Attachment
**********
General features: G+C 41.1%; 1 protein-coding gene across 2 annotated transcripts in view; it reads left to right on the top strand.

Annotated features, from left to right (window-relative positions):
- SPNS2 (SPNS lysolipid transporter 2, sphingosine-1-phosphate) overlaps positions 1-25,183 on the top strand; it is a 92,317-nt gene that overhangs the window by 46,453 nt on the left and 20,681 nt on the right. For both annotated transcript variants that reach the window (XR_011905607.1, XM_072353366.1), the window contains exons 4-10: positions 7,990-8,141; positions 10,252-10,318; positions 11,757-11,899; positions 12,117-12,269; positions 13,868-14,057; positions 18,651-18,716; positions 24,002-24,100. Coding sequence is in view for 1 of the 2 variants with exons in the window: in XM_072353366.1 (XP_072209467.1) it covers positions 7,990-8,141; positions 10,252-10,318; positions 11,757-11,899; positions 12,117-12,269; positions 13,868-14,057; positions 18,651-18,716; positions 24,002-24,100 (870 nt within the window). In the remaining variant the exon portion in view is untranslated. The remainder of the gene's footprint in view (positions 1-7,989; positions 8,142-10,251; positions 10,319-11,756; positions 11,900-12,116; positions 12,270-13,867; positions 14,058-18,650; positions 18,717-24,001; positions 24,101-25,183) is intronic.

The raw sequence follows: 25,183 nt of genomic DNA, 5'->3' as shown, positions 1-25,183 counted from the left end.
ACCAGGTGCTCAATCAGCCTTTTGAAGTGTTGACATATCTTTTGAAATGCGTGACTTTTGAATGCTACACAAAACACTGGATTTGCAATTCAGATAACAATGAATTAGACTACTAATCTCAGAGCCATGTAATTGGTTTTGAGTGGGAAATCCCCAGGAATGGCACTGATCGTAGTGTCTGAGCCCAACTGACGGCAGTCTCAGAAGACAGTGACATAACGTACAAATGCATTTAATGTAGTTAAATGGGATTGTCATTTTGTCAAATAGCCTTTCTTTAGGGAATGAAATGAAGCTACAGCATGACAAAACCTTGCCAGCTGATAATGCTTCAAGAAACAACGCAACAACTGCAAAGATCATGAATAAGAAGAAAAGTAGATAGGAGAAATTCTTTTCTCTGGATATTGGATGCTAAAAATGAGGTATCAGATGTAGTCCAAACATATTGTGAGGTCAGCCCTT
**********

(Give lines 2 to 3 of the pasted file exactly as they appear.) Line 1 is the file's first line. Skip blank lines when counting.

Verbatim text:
Annotated features, from left to right (window-relative positions):
- SPNS2 (SPNS lysolipid transporter 2, sphingosine-1-phosphate) overlaps positions 1-25,183 on the top strand; it is a 92,317-nt gene that overhangs the window by 46,453 nt on the left and 20,681 nt on the right. For both annotated transcript variants that reach the window (XR_011905607.1, XM_072353366.1), the window contains exons 4-10: positions 7,990-8,141; positions 10,252-10,318; positions 11,757-11,899; positions 12,117-12,269; positions 13,868-14,057; positions 18,651-18,716; positions 24,002-24,100. Coding sequence is in view for 1 of the 2 variants with exons in the window: in XM_072353366.1 (XP_072209467.1) it covers positions 7,990-8,141; positions 10,252-10,318; positions 11,757-11,899; positions 12,117-12,269; positions 13,868-14,057; positions 18,651-18,716; positions 24,002-24,100 (870 nt within the window). In the remaining variant the exon portion in view is untranslated. The remainder of the gene's footprint in view (positions 1-7,989; positions 8,142-10,251; positions 10,319-11,756; positions 11,900-12,116; positions 12,270-13,867; positions 14,058-18,650; positions 18,717-24,001; positions 24,101-25,183) is intronic.